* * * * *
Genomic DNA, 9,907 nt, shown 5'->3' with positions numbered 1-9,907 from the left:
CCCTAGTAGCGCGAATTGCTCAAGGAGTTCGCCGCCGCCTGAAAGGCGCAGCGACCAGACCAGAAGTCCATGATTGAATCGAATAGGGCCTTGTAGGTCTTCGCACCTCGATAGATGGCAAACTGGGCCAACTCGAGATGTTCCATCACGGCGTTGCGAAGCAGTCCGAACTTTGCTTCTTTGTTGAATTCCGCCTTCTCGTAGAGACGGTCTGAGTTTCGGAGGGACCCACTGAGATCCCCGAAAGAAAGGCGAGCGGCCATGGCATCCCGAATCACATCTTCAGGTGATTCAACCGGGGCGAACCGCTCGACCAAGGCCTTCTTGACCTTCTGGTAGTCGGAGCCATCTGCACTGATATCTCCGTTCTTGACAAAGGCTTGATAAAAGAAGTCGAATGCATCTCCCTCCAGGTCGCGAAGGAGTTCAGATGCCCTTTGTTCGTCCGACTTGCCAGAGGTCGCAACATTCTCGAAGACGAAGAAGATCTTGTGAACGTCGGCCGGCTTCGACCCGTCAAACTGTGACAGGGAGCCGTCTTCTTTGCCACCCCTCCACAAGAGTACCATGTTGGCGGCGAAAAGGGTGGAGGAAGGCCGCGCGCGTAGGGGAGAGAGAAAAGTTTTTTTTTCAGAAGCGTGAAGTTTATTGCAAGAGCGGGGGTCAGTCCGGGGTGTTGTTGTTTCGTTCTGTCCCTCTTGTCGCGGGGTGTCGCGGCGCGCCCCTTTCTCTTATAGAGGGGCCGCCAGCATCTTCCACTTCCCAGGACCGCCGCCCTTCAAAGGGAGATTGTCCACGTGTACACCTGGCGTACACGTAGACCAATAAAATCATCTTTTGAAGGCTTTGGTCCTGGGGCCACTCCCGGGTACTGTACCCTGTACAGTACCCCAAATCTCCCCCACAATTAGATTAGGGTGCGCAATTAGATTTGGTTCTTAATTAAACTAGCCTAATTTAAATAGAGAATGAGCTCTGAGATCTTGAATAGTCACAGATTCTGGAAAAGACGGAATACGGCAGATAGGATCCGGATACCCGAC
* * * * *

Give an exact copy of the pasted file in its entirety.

Genomic DNA, 9,907 nt, shown 5'->3' with positions numbered 1-9,907 from the left:
CCCTAGTAGCGCGAATTGCTCAAGGAGTTCGCCGCCGCCTGAAAGGCGCAGCGACCAGACCAGAAGTCCATGATTGAATCGAATAGGGCCTTGTAGGTCTTCGCACCTCGATAGATGGCAAACTGGGCCAACTCGAGATGTTCCATCACGGCGTTGCGAAGCAGTCCGAACTTTGCTTCTTTGTTGAATTCCGCCTTCTCGTAGAGACGGTCTGAGTTTCGGAGGGACCCACTGAGATCCCCGAAAGAAAGGCGAGCGGCCATGGCATCCCGAATCACATCTTCAGGTGATTCAACCGGGGCGAACCGCTCGACCAAGGCCTTCTTGACCTTCTGGTAGTCGGAGCCATCTGCACTGATATCTCCGTTCTTGACAAAGGCTTGATAAAAGAAGTCGAATGCATCTCCCTCCAGGTCGCGAAGGAGTTCAGATGCCCTTTGTTCGTCCGACTTGCCAGAGGTCGCAACATTCTCGAAGACGAAGAAGATCTTGTGAACGTCGGCCGGCTTCGACCCGTCAAACTGTGACAGGGAGCCGTCTTCTTTGCCACCCCTCCACAAGAGTACCATGTTGGCGGCGAAAAGGGTGGAGGAAGGCCGCGCGCGTAGGGGAGAGAGAAAAGTTTTTTTTTCAGAAGCGTGAAGTTTATTGCAAGAGCGGGGGTCAGTCCGGGGTGTTGTTGTTTCGTTCTGTCCCTCTTGTCGCGGGGTGTCGCGGCGCGCCCCTTTCTCTTATAGAGGGGCCGCCAGCATCTTCCACTTCCCAGGACCGCCGCCCTTCAAAGGGAGATTGTCCACGTGTACACCTGGCGTACACGTAGACCAATAAAATCATCTTTTGAAGGCTTTGGTCCTGGGGCCACTCCCGGGTACTGTACCCTGTACAGTACCCCAAATCTCCCCCACAATTAGATTAGGGTGCGCAATTAGATTTGGTTCTTAATTAAACTAGCCTAATTTAAATAGAGAATGAGCTCTGAGATCTTGAATAGTCACAGATTCTGGAAAAGACGGAATACGGCAGATAGGATCCGGATACCCGAC